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Old 11-12-2012, 03:50 PM   #48
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Regarding the Marine Corps tattoo policy: Shhh, can you keep a secret? There's a phrase in the corps' code on this, "potential liabilities in the field," which points to at least one reason they put a stop to tattooing, as popular as it once was in the Marine Corps.

As the nature of warfare changed and counterinsurgency became more of a "main tool" in the American soldier's tactical job description, more and more Marines were being engaged in operations where it wasn't convenient for them to be identified as American soldiers. Having an eagle and Semper Fi tattooed on your bicep, the favorite Marine tattoo, is pretty much a dead giveaway on where you came from. The Marine Corps was increasingly being tapped for covert operations help and tattooing--with no one wanting the job of determining what tattooing would be compromising and what wouldn't--ran up against who could be available and who couldn't based simply on their body art. So, that became a factor in the "to the hell with it; just ban them all" policy. It became a question of whether their usefulness to do their full range of duties would be compromised or not (which is relevant to the promotion issue as well. If you can't do your full job, there's little reason to promote you as fast as someone who can).
OK, step back into the light. The Army, Marines et al are trying to get away from a Heavily tattooed look that gives the impression that we are all bikers and NOT Professional. The Sergeant Major of the Army has put out that he doesn't care for tattoos on the neck, hands, face ect. If you can't see it in a long sleeve shirt, He doesn't care. I have had, and do have, relatives in "Spec OPs" I spent an X amount of time in Iraq with no name. Nobody gives a shit what you have Tattooed. If you are " Other" then it's not a good idea, but most of those guys are already aware and don't have distinctive stuff any way.

I Have a LARGE Knight Templar with 14 ( Soon to be 15 when I get back to my Tat Guy) Names on my back. I want the infidel to know who is killing him and what 15 guys he will be serving when he gets to my heaven.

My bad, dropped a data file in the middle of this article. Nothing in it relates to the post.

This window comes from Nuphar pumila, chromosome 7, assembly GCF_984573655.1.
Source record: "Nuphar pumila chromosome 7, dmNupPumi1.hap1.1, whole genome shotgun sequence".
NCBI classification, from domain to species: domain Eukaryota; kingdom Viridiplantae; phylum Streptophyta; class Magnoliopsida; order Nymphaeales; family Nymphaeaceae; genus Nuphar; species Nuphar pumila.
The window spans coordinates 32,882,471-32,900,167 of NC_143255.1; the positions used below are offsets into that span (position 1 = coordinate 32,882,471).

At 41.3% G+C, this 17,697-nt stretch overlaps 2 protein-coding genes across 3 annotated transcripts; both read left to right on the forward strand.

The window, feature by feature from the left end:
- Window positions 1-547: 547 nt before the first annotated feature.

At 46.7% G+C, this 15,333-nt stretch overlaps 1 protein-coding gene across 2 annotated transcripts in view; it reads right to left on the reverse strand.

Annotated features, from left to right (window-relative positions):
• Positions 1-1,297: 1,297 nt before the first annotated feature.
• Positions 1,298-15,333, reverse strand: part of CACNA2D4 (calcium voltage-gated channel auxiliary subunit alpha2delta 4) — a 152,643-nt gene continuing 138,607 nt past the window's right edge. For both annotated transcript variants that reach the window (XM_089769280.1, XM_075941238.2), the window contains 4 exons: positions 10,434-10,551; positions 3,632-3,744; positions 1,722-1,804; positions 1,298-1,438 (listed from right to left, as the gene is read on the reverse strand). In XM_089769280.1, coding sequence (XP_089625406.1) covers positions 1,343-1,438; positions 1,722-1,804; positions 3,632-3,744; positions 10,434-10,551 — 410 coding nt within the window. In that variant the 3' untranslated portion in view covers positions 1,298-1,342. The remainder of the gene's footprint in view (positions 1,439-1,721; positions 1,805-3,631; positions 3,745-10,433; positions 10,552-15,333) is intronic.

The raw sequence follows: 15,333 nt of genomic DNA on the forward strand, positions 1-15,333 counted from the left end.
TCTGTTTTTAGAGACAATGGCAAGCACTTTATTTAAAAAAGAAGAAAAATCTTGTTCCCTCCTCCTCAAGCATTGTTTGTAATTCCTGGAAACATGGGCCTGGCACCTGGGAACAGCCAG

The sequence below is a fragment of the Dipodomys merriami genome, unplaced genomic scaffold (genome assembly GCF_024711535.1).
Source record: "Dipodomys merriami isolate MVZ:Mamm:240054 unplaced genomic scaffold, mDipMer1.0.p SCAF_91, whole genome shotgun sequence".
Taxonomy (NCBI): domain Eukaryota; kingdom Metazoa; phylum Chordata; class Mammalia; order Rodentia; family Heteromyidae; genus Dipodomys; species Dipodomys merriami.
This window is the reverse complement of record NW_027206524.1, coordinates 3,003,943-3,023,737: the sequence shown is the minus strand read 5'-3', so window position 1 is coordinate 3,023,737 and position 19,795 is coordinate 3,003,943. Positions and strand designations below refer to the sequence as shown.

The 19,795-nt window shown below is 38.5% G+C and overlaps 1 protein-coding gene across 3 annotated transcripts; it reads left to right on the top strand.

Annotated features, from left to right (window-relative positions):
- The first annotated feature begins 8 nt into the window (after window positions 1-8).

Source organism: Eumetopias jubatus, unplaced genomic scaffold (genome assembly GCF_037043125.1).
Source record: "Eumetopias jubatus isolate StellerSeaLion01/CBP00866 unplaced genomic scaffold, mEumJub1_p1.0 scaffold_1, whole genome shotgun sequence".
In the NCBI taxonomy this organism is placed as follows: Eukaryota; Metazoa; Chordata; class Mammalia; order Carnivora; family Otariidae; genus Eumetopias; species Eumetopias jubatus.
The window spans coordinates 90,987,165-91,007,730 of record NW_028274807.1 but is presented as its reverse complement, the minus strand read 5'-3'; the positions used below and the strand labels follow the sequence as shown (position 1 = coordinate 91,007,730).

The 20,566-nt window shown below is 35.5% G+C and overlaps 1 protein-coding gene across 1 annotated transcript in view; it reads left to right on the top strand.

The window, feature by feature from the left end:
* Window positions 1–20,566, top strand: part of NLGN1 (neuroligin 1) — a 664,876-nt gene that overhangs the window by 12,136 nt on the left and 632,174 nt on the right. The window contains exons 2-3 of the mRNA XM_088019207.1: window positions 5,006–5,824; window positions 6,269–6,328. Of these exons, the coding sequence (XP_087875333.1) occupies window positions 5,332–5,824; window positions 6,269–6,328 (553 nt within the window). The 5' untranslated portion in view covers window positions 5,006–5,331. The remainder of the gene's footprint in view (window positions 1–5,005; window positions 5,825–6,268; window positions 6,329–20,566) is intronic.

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Old 11-12-2012, 03:54 PM   #49
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I guess you didn't get the Marine Corps memo, Ox2.

(I love it when folks give the "facts" without looking them up first.)
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Old 11-12-2012, 03:59 PM   #50
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Tats are cool, my only worry when I see a heavily tattooed woman is, what's going to happen at about 60? I told my wife long ago that I'd played pool with a sexy woman that had a dragon on her calf. She went and got a dragon on her ankle. After I got my Templar done ( Three sittings) she got three roses on her inner wrist to represent her Three Men ( Me and our sons)

I do think the Tramp stamp is hot, but only on certain women, just like certain women look good in certain clothes. I think with an eye towards professionalism, Tattoos that are highly visible like past wrist, face, and neck, do make people question your judgement. I'm ok with a few tats but not with a woman that's become a coloring book. Mine is more of a Commemorative memorial thing. ANd if that is what you want to do that's cool. But I'd never get a lover's name or my Kid's names put on. That just seems dumb to me in my opinion.